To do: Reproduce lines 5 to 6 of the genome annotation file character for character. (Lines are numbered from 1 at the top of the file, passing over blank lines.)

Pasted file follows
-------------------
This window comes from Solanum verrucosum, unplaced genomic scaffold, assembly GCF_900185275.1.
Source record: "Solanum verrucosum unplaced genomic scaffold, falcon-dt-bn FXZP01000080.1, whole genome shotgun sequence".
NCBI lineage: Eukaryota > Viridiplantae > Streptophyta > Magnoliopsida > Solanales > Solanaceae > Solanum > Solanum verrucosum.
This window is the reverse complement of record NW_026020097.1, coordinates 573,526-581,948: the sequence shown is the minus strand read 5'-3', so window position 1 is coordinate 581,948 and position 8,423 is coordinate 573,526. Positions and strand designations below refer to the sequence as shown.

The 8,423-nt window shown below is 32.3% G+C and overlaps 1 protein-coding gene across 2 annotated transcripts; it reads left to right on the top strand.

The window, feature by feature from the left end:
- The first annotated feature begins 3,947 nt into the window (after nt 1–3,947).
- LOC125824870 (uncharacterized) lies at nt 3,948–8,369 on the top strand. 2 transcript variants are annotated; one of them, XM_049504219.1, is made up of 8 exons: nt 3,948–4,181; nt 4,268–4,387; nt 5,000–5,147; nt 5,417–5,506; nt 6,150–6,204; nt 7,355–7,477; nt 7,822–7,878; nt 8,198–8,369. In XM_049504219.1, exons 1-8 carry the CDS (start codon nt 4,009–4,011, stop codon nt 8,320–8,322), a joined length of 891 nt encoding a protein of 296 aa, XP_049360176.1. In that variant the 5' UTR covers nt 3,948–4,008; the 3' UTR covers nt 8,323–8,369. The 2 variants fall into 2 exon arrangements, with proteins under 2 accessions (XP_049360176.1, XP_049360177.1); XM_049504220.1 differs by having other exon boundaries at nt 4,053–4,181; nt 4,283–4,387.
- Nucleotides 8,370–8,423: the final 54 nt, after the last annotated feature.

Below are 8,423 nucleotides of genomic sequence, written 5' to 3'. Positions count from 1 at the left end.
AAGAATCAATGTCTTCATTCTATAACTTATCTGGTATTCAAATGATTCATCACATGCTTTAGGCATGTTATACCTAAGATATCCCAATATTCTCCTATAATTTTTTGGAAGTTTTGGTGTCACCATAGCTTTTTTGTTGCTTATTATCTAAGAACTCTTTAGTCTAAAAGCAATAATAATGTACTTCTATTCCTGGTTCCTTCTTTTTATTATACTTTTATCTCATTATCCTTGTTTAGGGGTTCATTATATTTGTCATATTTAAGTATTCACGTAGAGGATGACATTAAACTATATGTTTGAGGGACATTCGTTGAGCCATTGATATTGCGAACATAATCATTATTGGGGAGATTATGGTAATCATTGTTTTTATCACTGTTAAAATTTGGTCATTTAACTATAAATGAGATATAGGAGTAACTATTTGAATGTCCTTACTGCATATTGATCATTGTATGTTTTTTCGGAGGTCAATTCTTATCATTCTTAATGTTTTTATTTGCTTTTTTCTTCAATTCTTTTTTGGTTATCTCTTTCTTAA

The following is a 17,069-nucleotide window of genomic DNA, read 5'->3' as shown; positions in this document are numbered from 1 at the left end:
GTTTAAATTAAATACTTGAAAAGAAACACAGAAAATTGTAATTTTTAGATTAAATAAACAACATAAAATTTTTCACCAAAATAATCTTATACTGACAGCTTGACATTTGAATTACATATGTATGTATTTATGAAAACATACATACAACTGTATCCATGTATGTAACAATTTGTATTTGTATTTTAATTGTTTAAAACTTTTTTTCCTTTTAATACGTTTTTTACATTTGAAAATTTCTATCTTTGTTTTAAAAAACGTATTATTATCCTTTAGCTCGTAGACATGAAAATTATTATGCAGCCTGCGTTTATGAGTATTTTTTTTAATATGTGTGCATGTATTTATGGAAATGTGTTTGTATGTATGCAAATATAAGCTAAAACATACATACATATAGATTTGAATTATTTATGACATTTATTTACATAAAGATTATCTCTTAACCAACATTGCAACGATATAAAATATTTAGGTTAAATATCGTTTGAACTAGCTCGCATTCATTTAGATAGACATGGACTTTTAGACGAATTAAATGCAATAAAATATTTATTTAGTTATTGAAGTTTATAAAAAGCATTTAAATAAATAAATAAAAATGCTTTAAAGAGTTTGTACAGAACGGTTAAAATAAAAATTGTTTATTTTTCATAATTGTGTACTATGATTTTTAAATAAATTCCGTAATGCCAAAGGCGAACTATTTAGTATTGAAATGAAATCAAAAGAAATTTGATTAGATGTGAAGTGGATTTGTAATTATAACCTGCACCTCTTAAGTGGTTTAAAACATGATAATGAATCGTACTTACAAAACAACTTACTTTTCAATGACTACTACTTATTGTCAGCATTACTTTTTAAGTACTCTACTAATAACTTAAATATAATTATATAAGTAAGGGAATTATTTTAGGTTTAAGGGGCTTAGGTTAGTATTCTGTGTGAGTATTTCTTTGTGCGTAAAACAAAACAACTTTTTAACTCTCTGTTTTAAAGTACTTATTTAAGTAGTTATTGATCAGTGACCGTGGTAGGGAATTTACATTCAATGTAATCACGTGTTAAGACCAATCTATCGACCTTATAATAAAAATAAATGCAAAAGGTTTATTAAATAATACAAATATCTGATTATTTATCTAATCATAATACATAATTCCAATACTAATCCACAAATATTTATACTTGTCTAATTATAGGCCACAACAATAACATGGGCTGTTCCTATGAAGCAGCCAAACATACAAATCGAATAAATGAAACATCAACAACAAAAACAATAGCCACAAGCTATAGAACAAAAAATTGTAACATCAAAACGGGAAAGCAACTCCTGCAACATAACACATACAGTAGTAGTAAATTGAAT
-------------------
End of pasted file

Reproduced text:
The 8,423-nt window shown below is 32.3% G+C and overlaps 1 protein-coding gene across 2 annotated transcripts; it reads left to right on the top strand.

The window, feature by feature from the left end: